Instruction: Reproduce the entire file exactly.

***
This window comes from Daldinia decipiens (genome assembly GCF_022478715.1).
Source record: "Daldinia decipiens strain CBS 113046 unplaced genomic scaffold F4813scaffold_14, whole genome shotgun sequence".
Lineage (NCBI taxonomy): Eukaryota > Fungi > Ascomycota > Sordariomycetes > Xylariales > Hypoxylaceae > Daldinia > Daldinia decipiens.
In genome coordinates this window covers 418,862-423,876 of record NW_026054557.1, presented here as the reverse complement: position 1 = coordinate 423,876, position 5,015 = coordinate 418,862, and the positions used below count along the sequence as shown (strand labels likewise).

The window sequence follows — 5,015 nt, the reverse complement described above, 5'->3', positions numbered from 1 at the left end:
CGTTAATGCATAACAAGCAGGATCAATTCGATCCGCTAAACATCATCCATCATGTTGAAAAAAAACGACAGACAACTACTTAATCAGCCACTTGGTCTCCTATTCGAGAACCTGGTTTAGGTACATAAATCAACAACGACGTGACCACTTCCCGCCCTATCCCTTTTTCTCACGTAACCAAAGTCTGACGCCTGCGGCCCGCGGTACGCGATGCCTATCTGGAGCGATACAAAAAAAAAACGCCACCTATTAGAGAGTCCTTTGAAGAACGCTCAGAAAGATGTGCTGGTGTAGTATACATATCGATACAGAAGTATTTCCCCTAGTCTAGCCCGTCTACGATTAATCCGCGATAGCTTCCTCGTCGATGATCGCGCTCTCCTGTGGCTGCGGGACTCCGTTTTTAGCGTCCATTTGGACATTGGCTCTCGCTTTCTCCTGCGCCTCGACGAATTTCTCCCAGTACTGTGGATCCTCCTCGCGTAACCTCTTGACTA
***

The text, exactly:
This window comes from Daldinia decipiens (genome assembly GCF_022478715.1).
Source record: "Daldinia decipiens strain CBS 113046 unplaced genomic scaffold F4813scaffold_14, whole genome shotgun sequence".
Lineage (NCBI taxonomy): Eukaryota > Fungi > Ascomycota > Sordariomycetes > Xylariales > Hypoxylaceae > Daldinia > Daldinia decipiens.
In genome coordinates this window covers 418,862-423,876 of record NW_026054557.1, presented here as the reverse complement: position 1 = coordinate 423,876, position 5,015 = coordinate 418,862, and the positions used below count along the sequence as shown (strand labels likewise).

The window sequence follows — 5,015 nt, the reverse complement described above, 5'->3', positions numbered from 1 at the left end:
CGTTAATGCATAACAAGCAGGATCAATTCGATCCGCTAAACATCATCCATCATGTTGAAAAAAAACGACAGACAACTACTTAATCAGCCACTTGGTCTCCTATTCGAGAACCTGGTTTAGGTACATAAATCAACAACGACGTGACCACTTCCCGCCCTATCCCTTTTTCTCACGTAACCAAAGTCTGACGCCTGCGGCCCGCGGTACGCGATGCCTATCTGGAGCGATACAAAAAAAAAACGCCACCTATTAGAGAGTCCTTTGAAGAACGCTCAGAAAGATGTGCTGGTGTAGTATACATATCGATACAGAAGTATTTCCCCTAGTCTAGCCCGTCTACGATTAATCCGCGATAGCTTCCTCGTCGATGATCGCGCTCTCCTGTGGCTGCGGGACTCCGTTTTTAGCGTCCATTTGGACATTGGCTCTCGCTTTCTCCTGCGCCTCGACGAATTTCTCCCAGTACTGTGGATCCTCCTCGCGTAACCTCTTGACTA